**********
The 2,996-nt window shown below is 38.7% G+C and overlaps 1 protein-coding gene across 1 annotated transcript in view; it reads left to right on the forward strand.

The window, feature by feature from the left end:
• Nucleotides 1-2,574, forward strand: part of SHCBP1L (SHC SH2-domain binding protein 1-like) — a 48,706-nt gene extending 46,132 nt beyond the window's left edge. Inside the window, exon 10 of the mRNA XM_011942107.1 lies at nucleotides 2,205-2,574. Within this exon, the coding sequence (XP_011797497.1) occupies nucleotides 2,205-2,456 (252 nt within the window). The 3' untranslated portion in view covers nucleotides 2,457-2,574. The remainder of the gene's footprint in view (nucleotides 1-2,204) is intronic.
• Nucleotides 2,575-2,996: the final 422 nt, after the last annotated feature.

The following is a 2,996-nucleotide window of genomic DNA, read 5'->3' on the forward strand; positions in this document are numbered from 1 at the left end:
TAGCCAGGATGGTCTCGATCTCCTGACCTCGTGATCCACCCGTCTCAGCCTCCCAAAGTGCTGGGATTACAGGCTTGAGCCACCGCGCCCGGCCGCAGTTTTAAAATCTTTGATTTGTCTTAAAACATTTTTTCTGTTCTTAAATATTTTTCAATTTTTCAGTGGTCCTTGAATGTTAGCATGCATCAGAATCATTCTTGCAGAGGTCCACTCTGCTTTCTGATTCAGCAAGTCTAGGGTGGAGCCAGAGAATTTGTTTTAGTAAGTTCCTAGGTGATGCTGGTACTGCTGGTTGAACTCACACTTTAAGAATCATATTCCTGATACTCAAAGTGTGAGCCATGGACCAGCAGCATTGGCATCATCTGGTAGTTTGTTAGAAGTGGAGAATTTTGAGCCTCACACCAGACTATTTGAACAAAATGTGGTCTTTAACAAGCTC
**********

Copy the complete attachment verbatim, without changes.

The 2,996-nt window shown below is 38.7% G+C and overlaps 1 protein-coding gene across 1 annotated transcript in view; it reads left to right on the forward strand.

The window, feature by feature from the left end:
• Nucleotides 1-2,574, forward strand: part of SHCBP1L (SHC SH2-domain binding protein 1-like) — a 48,706-nt gene extending 46,132 nt beyond the window's left edge. Inside the window, exon 10 of the mRNA XM_011942107.1 lies at nucleotides 2,205-2,574. Within this exon, the coding sequence (XP_011797497.1) occupies nucleotides 2,205-2,456 (252 nt within the window). The 3' untranslated portion in view covers nucleotides 2,457-2,574. The remainder of the gene's footprint in view (nucleotides 1-2,204) is intronic.
• Nucleotides 2,575-2,996: the final 422 nt, after the last annotated feature.

The following is a 2,996-nucleotide window of genomic DNA, read 5'->3' on the forward strand; positions in this document are numbered from 1 at the left end:
TAGCCAGGATGGTCTCGATCTCCTGACCTCGTGATCCACCCGTCTCAGCCTCCCAAAGTGCTGGGATTACAGGCTTGAGCCACCGCGCCCGGCCGCAGTTTTAAAATCTTTGATTTGTCTTAAAACATTTTTTCTGTTCTTAAATATTTTTCAATTTTTCAGTGGTCCTTGAATGTTAGCATGCATCAGAATCATTCTTGCAGAGGTCCACTCTGCTTTCTGATTCAGCAAGTCTAGGGTGGAGCCAGAGAATTTGTTTTAGTAAGTTCCTAGGTGATGCTGGTACTGCTGGTTGAACTCACACTTTAAGAATCATATTCCTGATACTCAAAGTGTGAGCCATGGACCAGCAGCATTGGCATCATCTGGTAGTTTGTTAGAAGTGGAGAATTTTGAGCCTCACACCAGACTATTTGAACAAAATGTGGTCTTTAACAAGCTC